Thoughts Post-Reunion

They say the hard part about reunions is not the reunion itself…it’s everything that comes after. What kind of relationship can we expect? When will the awkwardness fade?

Mike reunited with his Korean mom in January 2012, right before we made plans to leave Korea for good. Because of this, and because of the promise of Mike going full-time at his job, we made the decision to stay.  I found employment with a new public school. We moved and we adjusted and we waited…

The next few meetings with Mike’s Korean mom were brief and not particularly enlightening. At times Mike and I were frustrated with Korean culture and how certain topics were taboo, brushed aside, or explained in a roundabout way. This happened a lot when we asked questions about Mike’s father, and the circumstances of his death and Mike’s adoption. A lot of the information we received later turned out not to be true, and was said to protect us from the truth.

I suppose it’s okay because finding out the whole circumstances of Mike’s adoption was never really the point; just being able to meet with his mom face to face was enough for him. I remember Mike saying how much he really missed hearing her voice after we met her the first time. Now, every time I see him with her he transforms into a happy little boy before my eyes.

One year later (and some)…

Skeletons

We met with Mike’s mom about 5 or 6 times in 2012, mostly brief visits where we’d share a meal and talk about meeting other relatives. She also opened up a bit more about her life after Mike’s adoption. We learned that after Mike was adopted, she and her husband adopted two children, we believe as a way to atone for her guilt of giving up Mike. Her new mother-in-law did not accept Mike into the family which is why he was given up. We assume after her mother-in-law’s death, Mike’s mom adopted the other children, who still don’t know that they are adopted. In all, not including Mike, his mother has 5 children, two stepchildren, two adopted, and one child (Mike’s half-sister) with her husband.

One of my friends put it best: “That poor woman, how can she walk around with so many secrets?” Even now, when we meet her, she’s compelled to ask Mike, “Do you know why you were adopted? Do you understand why I couldn’t raise you?” There is still so much guilt there. But, I think slowly but surely, we’re starting to see that guilt lift a bit.

It’s taken over a year, but we finally have some answers to the questions about Mike’s dad. What were the circumstances of his death? What kind of man was he? What did he look like? Does Mike look like him?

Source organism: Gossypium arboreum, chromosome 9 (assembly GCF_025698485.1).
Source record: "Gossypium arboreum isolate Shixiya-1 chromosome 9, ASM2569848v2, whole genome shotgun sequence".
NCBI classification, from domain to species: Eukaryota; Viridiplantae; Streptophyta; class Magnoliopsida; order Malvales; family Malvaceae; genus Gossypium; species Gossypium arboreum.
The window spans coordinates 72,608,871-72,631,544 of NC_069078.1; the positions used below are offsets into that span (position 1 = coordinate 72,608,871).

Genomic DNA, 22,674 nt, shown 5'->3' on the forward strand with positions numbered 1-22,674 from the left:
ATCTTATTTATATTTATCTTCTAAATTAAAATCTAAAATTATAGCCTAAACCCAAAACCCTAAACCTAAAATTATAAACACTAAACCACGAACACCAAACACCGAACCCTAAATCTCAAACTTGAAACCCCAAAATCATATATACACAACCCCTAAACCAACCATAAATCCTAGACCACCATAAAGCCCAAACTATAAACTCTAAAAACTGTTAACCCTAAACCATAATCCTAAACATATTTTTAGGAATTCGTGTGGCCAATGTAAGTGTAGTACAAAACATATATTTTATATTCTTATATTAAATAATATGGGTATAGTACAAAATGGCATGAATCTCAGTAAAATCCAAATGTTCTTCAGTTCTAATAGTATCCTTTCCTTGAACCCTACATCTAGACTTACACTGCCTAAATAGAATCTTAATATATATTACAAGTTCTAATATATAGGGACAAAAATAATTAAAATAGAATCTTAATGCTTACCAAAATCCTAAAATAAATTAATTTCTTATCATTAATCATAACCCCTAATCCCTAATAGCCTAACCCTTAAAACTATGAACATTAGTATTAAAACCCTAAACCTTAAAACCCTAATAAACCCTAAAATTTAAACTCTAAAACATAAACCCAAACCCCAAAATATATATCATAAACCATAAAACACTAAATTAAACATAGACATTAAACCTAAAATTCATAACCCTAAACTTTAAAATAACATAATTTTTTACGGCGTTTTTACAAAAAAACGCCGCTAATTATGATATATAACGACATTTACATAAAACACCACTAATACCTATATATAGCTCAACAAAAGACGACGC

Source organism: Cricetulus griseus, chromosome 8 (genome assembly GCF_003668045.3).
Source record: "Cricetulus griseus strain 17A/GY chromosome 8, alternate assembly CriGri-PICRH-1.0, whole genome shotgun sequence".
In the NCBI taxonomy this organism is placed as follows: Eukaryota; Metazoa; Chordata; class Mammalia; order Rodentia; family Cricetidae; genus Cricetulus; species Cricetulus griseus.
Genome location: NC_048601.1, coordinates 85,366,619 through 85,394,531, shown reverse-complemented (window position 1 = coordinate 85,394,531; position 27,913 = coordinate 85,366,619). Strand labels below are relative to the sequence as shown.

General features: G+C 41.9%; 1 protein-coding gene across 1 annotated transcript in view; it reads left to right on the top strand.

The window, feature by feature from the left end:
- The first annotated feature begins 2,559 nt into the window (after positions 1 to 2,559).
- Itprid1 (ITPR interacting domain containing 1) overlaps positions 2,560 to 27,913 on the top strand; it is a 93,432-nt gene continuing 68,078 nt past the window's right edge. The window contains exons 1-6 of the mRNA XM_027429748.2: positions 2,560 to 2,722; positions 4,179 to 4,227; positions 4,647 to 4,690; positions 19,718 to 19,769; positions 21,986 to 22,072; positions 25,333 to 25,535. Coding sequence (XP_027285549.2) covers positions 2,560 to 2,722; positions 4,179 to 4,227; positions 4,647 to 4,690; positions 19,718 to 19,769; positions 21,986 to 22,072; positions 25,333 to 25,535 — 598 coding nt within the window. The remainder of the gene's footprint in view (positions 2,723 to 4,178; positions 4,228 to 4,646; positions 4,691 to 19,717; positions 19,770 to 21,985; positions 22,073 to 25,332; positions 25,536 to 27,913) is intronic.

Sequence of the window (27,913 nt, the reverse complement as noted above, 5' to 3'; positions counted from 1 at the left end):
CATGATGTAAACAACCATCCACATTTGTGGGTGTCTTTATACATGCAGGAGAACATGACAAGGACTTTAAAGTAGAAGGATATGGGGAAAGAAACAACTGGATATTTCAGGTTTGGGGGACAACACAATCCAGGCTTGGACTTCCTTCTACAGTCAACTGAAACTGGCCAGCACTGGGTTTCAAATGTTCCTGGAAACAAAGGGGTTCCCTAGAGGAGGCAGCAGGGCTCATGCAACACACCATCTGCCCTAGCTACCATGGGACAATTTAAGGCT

Mike had some strong unfavorable memories of his father, but didn’t really know the truth.

For now, we are continuing to take things slowly with his mom, much more slowly than we’d like, but we understand she has her own life and other children to attend to. We are trying to be patient and wait to see what happens. What Mike would like more than anything is to be invited into her home, have a meal, and for his existence not to be a secret from his siblings and family. A lot, I know! But who would have thought we would have gotten this far? So please, prayers our way for Mike’s relationship with his birth family.  Who knows? It might be a good thing for Mike’s Korean mom to finally let go of all those secrets…

p.s. More about Mike’s reunion with his maternal grandmother and aunt in an upcoming post.

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One thought on “Thoughts Post-Reunion

  1. That was so well expressed Andrea…You have to know that I want for Mike to know as much as possible and to be able to have a relationship with his siblings, Mother, Aunts and more and I am greatful to you for all you have done to help make these meetings happen. I too wish he could be invited into her home and know his half siblings and have everything be open. I cant imagine what Mike went through in wondering about his Mom and her family – but I am just thankful that he has this much so far. To know her voice and her lovliness and to know how much she loved him is huge.

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